to translate the Bible.

Meanwhile, the pope and his people

trash all their careful spiritual gardening.

Even though Jesus has given the pope a reward,

the pope keeps his hand outstretched, asking for more.

Looking on, the reformers pray reverently.

Other art was shockingly direct.

In this etching,

Protestants portray the pope as Satan himself.

The whole era was intolerant to the extreme.

Everyone was convinced their vision of God

was the one and only way.

And Luther was as conflicted and intolerant as his age.

He came down hard on the Roman Church,

on Protestants who disagreed, and particularly hard on Jews.

Luther was intolerant of Jews.

He was angered that they wouldn't convert,

which drove him, in his later years,

to write hateful anti-Jewish essays.

This prejudice was consistent with his general intolerance,

as when he supported the killing of so many rampaging peasants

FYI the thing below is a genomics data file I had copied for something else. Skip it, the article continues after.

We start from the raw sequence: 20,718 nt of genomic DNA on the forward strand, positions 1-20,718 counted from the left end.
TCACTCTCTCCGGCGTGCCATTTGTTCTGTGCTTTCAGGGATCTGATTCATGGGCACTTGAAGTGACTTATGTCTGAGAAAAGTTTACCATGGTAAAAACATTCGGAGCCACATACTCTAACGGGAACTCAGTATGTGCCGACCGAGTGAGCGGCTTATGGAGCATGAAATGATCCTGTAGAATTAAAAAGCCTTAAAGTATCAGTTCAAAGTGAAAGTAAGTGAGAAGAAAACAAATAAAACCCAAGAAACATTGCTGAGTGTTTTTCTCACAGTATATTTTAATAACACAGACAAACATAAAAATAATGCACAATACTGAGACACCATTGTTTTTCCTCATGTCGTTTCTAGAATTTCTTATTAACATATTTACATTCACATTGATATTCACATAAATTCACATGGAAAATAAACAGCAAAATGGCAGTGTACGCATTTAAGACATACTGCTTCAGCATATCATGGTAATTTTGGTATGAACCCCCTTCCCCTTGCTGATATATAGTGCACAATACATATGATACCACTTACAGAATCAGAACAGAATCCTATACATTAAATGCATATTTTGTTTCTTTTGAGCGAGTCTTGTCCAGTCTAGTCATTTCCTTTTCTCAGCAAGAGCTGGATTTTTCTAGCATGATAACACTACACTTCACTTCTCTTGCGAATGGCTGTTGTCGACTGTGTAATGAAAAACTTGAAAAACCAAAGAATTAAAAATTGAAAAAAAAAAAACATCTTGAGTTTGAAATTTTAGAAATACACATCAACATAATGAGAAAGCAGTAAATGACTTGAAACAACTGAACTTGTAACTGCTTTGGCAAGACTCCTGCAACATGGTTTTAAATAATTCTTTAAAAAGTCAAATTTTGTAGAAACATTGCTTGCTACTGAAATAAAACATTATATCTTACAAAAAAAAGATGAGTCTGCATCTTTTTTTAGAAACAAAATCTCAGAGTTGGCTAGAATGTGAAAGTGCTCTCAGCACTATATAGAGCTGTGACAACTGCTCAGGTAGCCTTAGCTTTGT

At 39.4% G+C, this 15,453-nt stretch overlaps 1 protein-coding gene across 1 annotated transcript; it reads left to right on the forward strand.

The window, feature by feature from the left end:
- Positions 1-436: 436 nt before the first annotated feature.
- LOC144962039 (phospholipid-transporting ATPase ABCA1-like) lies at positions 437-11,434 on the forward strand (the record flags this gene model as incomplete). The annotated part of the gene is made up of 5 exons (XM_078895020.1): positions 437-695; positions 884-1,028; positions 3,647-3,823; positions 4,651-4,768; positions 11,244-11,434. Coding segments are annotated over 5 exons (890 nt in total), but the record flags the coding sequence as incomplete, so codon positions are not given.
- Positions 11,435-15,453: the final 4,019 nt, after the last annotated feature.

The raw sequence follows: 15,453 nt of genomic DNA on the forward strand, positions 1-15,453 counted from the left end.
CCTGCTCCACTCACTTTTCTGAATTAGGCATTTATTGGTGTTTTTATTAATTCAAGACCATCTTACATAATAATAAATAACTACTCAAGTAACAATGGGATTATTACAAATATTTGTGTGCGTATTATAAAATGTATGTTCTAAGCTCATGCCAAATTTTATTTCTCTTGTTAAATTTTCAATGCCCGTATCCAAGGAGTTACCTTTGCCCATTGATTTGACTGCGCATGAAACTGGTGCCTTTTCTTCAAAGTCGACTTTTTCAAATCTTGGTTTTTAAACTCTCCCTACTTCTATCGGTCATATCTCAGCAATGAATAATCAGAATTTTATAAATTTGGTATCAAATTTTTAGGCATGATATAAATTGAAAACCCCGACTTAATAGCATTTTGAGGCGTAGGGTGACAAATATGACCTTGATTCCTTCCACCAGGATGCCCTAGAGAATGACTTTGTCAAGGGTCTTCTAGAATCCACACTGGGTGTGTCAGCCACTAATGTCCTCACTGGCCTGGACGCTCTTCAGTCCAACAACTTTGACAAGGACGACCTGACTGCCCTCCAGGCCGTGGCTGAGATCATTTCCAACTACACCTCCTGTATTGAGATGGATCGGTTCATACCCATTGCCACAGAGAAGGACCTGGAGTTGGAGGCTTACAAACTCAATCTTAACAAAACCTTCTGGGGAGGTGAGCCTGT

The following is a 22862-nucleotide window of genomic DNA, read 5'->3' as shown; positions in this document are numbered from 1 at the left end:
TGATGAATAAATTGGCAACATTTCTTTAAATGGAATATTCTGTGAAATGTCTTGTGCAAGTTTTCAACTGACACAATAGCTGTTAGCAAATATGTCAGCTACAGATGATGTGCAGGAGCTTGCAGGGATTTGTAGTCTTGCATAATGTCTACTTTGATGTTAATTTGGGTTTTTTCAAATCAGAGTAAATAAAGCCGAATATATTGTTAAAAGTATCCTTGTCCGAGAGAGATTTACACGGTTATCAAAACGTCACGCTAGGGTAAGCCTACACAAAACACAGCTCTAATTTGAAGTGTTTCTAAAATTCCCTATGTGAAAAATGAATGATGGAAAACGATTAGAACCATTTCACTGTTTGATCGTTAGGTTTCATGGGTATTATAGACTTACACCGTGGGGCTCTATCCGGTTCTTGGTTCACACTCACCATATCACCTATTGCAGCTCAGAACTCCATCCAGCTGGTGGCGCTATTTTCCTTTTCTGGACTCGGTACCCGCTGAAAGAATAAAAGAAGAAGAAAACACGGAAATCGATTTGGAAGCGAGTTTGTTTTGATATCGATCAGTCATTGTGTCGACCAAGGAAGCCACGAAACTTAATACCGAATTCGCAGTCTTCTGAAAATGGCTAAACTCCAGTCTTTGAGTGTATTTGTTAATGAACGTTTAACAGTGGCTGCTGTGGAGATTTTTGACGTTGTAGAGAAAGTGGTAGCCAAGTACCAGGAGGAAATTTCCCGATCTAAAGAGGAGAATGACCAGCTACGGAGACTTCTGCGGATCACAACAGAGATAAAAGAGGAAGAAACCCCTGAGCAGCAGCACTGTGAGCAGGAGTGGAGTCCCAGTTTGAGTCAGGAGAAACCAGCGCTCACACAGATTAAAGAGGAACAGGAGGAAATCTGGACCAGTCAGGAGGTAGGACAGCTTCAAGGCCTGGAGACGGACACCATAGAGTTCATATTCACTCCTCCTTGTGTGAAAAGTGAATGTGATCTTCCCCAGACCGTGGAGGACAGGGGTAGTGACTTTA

who were threatening the social order.

And it was only a matter of time

before this kind of bitter war of ideas

would flare up into actual war.

The Reformation and Counter-Reformation

unleashed pent-up frustrations

that transformed Europe into a battlefield

for the next 100 years.

The wars may have been called "religious wars,"

but for the princes who ruled the many little German states,

breaking with Rome -- as with most religious wars --

was also about power, money, and land.

Many German princes -- like Luther's supporter

Frederick the Wise at Wittenberg --

saw the Roman Church as an obstacle to greater power.

And, at great peril, many opted to split from the Roman Church

to support Luther, even if that meant war.

For a German prince,

there were three big reasons to break from Rome:

First, by opposing the pope,

princes could rule without meddling bishops,

who were above secular laws.

Second, princes could hold onto tithes

formerly sent to Rome -- and a huge drain on their economies.

And third, the biggest landowner in their realm was the Church,

and by joining forces with the Protestants,

princes could confiscate Church lands.

The strife Martin Luther had unwittingly unleashed

led to a chaotic series of wars

that would last more than a century.

Throughout the 1500s,

Europe's princes and kings jockeyed for power,

using religion as their excuse.

It culminated in a bloody free-for-all,

called the "Thirty Years' War," that raged from 1618 to 1648.

While the war involved many countries,

it was fought mainly on German soil.

Much of the battle gear, ramparts,